Other officials said the United States' failure to ensure Mr. Arafat's attendance was the reason that Mr. Mubarak had canceled, although the reason stated publicly by Egypt's foreign minister, Ahmed Maher, was unspecified domestic concerns. Mr. Mubarak's action seemed to come as a surprise just an hour earlier, the foreign minister had described him as "very eager to come."
"Egypt is deeply concerned and disappointed because of the failure of all efforts to end the captivity of Arafat in Ramallah," another Egyptian official said.
Mr. Maher tried to dismiss the widespread perception that Mr. Mubarak might not want to attend because Saudi Arabia, with its initiative, had suddenly eclipsed Egypt's role as Middle East peacemaker.
"We strongly support the initiative by Prince Abdullah," Mr. Maher said. "Our politics are not dictated by such petty considerations."
Muhammad M. Sobeih, the Palestinian ambassador to the Arab League, said the entire imbroglio reflected badly on the ability of the Bush administration to restore calm in the Middle East.
"President Mubarak is disappointed, so why would he come?" Mr. Sobeih said. "If America could not pressure the Israelis as promised to come, then how can we expect the Americans to help implement the initiative. The initiative would be completely in vain."
Some analysts said that despite moderate Arabs' public statements of disappointment, they might be served by a gathering without Mr. Arafat. Given Mr. Arafat's penchant for sudden theatrics, his absence allows states like Saudi Arabia and Jordan to shepherd a straightforward peace initiative without worrying about any potentially damaging, unscripted moves on his part.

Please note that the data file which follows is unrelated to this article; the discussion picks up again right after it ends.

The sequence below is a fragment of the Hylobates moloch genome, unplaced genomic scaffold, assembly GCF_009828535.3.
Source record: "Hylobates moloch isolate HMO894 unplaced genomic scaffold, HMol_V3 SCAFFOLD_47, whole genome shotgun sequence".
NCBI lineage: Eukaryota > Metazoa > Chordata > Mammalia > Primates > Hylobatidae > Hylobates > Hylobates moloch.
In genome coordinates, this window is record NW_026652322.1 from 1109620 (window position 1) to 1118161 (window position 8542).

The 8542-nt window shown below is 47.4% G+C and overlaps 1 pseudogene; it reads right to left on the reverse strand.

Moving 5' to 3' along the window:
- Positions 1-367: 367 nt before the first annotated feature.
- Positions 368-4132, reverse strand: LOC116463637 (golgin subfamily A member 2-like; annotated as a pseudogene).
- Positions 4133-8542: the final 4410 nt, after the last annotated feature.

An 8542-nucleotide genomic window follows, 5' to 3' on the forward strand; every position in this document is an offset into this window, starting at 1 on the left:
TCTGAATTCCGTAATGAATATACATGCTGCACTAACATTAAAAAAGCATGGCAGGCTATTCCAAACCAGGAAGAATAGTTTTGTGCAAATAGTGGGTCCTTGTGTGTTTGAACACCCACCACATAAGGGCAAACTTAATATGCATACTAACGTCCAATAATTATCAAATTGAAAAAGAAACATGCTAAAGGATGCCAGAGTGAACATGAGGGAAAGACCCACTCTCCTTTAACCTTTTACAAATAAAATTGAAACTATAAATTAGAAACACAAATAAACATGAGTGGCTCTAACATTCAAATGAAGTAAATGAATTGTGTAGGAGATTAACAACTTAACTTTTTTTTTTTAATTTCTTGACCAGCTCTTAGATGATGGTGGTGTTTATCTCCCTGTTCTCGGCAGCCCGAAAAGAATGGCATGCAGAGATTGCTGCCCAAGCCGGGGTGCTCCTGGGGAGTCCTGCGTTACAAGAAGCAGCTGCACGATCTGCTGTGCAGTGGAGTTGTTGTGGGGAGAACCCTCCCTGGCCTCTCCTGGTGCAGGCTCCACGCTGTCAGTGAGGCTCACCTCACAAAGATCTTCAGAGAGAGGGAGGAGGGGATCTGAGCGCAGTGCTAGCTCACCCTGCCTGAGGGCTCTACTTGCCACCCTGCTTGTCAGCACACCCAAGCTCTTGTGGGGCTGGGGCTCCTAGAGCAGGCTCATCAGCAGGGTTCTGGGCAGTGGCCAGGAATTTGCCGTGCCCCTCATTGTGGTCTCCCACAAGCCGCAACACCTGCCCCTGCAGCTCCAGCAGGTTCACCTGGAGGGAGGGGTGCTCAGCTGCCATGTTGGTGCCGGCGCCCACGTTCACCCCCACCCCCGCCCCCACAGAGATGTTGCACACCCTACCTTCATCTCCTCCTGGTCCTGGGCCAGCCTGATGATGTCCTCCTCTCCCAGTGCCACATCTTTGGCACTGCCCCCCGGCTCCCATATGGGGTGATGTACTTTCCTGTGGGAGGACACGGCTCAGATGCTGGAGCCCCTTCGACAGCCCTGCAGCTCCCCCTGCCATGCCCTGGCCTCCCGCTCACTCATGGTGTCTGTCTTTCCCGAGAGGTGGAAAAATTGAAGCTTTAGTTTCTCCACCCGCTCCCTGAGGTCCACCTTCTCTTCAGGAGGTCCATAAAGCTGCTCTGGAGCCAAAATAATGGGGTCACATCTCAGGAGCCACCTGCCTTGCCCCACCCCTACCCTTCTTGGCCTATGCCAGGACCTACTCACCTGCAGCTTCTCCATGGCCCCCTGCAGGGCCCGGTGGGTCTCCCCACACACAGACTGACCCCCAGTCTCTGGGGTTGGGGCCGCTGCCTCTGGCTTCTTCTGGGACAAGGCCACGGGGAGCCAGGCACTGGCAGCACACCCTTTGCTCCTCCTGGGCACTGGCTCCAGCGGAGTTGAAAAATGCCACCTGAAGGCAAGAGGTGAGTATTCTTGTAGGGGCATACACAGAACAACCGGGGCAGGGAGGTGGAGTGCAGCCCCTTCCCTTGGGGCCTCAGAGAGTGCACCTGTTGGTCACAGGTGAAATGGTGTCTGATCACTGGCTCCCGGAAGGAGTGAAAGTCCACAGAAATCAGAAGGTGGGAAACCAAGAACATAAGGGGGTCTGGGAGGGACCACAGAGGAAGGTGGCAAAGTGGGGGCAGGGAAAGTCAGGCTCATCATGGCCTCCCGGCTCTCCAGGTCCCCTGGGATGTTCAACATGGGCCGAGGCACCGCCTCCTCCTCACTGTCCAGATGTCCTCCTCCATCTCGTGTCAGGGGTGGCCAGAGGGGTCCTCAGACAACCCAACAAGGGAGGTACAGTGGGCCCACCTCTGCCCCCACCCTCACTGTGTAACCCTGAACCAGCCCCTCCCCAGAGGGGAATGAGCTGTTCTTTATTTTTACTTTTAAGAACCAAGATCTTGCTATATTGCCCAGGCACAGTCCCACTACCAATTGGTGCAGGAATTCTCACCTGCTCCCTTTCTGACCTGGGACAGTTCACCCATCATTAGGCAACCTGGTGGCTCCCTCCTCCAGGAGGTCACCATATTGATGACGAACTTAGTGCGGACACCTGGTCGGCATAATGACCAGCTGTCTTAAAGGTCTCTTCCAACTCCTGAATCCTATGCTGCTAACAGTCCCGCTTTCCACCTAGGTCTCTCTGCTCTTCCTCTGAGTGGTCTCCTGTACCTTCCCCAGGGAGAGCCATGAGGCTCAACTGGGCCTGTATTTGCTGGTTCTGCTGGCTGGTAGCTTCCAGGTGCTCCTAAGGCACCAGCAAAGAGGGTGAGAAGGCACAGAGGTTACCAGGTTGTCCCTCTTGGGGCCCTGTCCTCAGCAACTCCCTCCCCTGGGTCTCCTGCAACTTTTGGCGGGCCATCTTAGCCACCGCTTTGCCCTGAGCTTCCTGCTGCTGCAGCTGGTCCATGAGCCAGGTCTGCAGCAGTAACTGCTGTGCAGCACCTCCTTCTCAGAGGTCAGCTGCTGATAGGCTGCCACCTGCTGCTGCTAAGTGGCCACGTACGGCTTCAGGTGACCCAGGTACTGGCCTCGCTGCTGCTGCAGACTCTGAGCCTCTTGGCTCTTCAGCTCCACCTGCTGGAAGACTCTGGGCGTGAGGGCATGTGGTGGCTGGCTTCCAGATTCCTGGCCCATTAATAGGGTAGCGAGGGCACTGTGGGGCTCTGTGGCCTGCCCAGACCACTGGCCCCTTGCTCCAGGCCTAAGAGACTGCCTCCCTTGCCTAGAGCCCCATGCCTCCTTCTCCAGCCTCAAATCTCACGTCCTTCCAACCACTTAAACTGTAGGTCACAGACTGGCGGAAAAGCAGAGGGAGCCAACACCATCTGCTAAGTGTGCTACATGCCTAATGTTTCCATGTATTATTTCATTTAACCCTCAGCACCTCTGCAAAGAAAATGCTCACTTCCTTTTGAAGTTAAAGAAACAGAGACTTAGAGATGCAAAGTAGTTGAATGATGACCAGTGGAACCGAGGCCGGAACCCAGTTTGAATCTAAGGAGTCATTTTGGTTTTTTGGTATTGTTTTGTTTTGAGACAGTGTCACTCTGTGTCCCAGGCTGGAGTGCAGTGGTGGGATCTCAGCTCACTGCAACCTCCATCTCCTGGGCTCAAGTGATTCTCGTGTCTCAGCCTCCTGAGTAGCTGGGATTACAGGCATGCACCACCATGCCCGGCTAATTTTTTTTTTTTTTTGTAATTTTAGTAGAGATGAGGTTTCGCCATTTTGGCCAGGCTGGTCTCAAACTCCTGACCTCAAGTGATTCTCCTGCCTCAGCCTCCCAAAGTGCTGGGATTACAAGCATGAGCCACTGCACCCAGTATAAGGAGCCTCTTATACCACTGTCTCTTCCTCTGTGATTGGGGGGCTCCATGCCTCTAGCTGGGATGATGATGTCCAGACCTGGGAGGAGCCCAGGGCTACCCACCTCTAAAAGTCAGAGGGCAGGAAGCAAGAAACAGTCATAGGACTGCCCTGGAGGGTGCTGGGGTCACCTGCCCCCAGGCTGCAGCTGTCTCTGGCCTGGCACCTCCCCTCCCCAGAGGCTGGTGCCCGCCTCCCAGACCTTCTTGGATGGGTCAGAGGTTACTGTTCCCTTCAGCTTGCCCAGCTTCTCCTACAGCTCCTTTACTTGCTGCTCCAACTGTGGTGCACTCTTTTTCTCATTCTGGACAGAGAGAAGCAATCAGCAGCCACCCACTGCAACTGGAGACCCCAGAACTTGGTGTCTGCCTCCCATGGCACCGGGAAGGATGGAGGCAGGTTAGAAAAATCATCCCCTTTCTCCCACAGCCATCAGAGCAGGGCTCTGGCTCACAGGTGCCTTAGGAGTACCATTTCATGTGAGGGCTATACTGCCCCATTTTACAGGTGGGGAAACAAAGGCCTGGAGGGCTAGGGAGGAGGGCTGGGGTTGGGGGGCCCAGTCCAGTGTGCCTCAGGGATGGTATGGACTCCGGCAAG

At the same time, he remains a hero for staying on Palestinian territory and is likely to address the gathering by a television link. By keeping him away, Arab commentators noted, the Israelis are only strengthening his position. A few months ago Arab leaders were barely calling Mr. Arafat. Now they are all lauding him as a living symbol of Palestinian resistance.
"The Israelis gave him an extra life, although this is probably his ninth life," said Abdel Rahman al-Rashed, editor in chief of the Asharq Al-Awsat newspaper, a pan-Arab daily published in London.
Arab states were also concerned that Mr. Sharon might have made good on his threats to bar Mr. Arafat from returning if he made any kind of incendiary speech in Beirut.
Officials feared that would have instantly withered the peace initiative. "You can't on the one hand be launching a very forthcoming initiative and on the other hand be faced with Israel's refusal to let him back," said Marwan Muasher, Jordan's foreign minister. "The two don't go together."
About half the heads of state from the 22-member Arab League will not be present, with the poor attendance likely to damage the initiative by making it appear as less than a concerted effort. Its proponents wanted to give the Israeli public the sense that all Arabs were willing to change the dynamics of the relationship. Mr. Sharon's action and the absence of a moderate like Mr. Mubarak might inspire hard-line states to resurrect attacks on Israel in the communiqué to be approved by the Arab leaders.